REG QUERY "HKCU\Software\Microsoft\Windows\CurrentVersion\Explorer\Shell Folders" /v Desktop
returns the current desktop folder location. Is there a way to insert the output into either the COPY or SET command of a batch file?
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28-Apr-2008, 08:37 PM #4
Using Environment Variable

Echo %UserProfile%\Desktop
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28-Apr-2008, 08:50 PM #5
%userprofile%\desktop is just another way to address the default desktop folder in the current user's docs & sets folder, so that won't do it either. The desktop folder may be located anywhere, and it may have any name.
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managed   (Allan) managed is offline
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28-Apr-2008, 09:02 PM #6
If you don't know a Folder's name there's no way you can refer to it, in a Batch file or anywhere else.
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28-Apr-2008, 09:05 PM #7
Is this going to be used only for English Windows versions? Or for others. This will work for XP and 2k. you'llk have to test on Vista yourself if using that version.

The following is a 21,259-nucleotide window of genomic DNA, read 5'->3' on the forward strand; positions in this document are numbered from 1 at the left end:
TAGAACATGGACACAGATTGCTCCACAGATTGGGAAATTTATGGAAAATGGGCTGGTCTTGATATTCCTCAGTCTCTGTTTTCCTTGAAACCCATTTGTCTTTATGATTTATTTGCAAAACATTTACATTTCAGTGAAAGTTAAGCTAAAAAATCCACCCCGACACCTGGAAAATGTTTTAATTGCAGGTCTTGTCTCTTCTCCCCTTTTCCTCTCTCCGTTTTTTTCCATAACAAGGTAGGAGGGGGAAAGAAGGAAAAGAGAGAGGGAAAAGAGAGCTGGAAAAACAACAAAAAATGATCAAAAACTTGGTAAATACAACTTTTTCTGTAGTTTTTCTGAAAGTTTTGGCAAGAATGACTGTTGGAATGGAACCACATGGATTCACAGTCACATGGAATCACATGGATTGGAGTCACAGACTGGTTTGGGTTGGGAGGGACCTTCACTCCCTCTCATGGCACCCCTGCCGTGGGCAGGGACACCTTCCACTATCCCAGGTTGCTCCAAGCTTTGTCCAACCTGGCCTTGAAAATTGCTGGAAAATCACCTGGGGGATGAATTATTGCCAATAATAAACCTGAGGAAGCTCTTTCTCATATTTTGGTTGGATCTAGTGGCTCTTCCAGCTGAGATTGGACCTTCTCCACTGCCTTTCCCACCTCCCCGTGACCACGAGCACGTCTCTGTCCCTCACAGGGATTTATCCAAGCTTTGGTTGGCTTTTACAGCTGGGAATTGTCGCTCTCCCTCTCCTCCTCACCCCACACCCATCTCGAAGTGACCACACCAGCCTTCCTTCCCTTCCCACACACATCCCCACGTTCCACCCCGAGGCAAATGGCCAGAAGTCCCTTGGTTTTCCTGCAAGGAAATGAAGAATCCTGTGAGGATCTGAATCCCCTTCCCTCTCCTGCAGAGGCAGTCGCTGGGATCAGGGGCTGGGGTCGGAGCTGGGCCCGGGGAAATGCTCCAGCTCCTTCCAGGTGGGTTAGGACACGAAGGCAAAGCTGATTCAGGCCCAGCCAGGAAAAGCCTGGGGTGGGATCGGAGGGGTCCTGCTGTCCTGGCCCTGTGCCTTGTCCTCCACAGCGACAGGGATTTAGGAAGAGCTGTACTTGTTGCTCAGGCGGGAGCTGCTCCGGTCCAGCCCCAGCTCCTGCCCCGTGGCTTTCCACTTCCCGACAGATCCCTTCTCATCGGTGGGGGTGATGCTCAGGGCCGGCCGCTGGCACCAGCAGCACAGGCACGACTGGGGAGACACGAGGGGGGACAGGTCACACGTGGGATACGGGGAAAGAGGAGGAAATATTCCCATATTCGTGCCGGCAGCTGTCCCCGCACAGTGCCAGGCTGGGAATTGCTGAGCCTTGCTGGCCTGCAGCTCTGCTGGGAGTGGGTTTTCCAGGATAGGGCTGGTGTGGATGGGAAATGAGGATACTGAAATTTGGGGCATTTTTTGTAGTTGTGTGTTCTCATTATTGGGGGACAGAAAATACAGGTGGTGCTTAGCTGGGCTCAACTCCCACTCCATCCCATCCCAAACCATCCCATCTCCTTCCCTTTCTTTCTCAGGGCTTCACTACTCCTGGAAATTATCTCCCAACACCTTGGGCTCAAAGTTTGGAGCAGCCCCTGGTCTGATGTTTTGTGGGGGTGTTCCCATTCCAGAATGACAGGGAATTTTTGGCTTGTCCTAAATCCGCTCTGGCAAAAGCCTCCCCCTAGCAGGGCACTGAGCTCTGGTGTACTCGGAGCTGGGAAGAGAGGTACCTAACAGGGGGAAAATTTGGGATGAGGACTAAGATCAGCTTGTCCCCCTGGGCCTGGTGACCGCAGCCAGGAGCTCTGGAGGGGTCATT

You can get the desktop location from the registry for the Current User here:
HKEY_CURRENT_USER\Software\Microsoft\Windows\CurrentVersion\Explorer\Shell Folders

Export the key to a text file using regedit /a and then parse the file to get the path to the desktop. Do you know how to do that?

Like this example: (create a file C:\whatever it is.txt)
Code:
Regedit /e /a dd.txt "HKEY_CURRENT_USER\Software\Microsoft\Windows\CurrentVersion\Explorer\Shell Folders"

find /i  dd.txt  "Desktop" >d.txt

For /F  "tokens=2 delims==" %%a in (d.txt) do copy "C:\whatever it is.txt" %%a
We could use reg.exe if you had XP. But regedit exists on XP and 2k natively.